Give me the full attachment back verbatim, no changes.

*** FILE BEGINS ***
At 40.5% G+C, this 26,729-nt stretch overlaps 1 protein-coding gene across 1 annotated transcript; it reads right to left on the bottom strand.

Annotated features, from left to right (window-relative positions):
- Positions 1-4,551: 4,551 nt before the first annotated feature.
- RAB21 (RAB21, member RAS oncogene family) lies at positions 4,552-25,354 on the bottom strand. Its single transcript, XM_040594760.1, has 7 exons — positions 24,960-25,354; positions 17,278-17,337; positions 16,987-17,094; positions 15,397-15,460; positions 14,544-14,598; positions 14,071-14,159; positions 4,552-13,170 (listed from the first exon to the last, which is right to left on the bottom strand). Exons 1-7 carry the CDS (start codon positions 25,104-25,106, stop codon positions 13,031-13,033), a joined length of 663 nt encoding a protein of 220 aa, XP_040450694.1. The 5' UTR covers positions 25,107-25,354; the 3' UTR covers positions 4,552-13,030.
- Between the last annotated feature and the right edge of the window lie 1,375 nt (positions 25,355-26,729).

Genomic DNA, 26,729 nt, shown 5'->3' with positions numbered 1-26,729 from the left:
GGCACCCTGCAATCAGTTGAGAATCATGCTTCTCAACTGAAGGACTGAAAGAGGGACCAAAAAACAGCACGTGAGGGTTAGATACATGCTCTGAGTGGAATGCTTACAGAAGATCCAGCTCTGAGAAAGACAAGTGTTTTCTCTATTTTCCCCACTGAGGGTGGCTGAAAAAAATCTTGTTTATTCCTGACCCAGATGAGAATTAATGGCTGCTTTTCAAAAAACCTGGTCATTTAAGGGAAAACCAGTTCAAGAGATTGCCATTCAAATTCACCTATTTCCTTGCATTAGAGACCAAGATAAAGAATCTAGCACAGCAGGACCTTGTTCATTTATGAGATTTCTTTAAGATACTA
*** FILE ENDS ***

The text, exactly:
At 40.5% G+C, this 26,729-nt stretch overlaps 1 protein-coding gene across 1 annotated transcript; it reads right to left on the bottom strand.

Annotated features, from left to right (window-relative positions):
- Positions 1-4,551: 4,551 nt before the first annotated feature.
- RAB21 (RAB21, member RAS oncogene family) lies at positions 4,552-25,354 on the bottom strand. Its single transcript, XM_040594760.1, has 7 exons — positions 24,960-25,354; positions 17,278-17,337; positions 16,987-17,094; positions 15,397-15,460; positions 14,544-14,598; positions 14,071-14,159; positions 4,552-13,170 (listed from the first exon to the last, which is right to left on the bottom strand). Exons 1-7 carry the CDS (start codon positions 25,104-25,106, stop codon positions 13,031-13,033), a joined length of 663 nt encoding a protein of 220 aa, XP_040450694.1. The 5' UTR covers positions 25,107-25,354; the 3' UTR covers positions 4,552-13,030.
- Between the last annotated feature and the right edge of the window lie 1,375 nt (positions 25,355-26,729).

Genomic DNA, 26,729 nt, shown 5'->3' with positions numbered 1-26,729 from the left:
GGCACCCTGCAATCAGTTGAGAATCATGCTTCTCAACTGAAGGACTGAAAGAGGGACCAAAAAACAGCACGTGAGGGTTAGATACATGCTCTGAGTGGAATGCTTACAGAAGATCCAGCTCTGAGAAAGACAAGTGTTTTCTCTATTTTCCCCACTGAGGGTGGCTGAAAAAAATCTTGTTTATTCCTGACCCAGATGAGAATTAATGGCTGCTTTTCAAAAAACCTGGTCATTTAAGGGAAAACCAGTTCAAGAGATTGCCATTCAAATTCACCTATTTCCTTGCATTAGAGACCAAGATAAAGAATCTAGCACAGCAGGACCTTGTTCATTTATGAGATTTCTTTAAGATACTA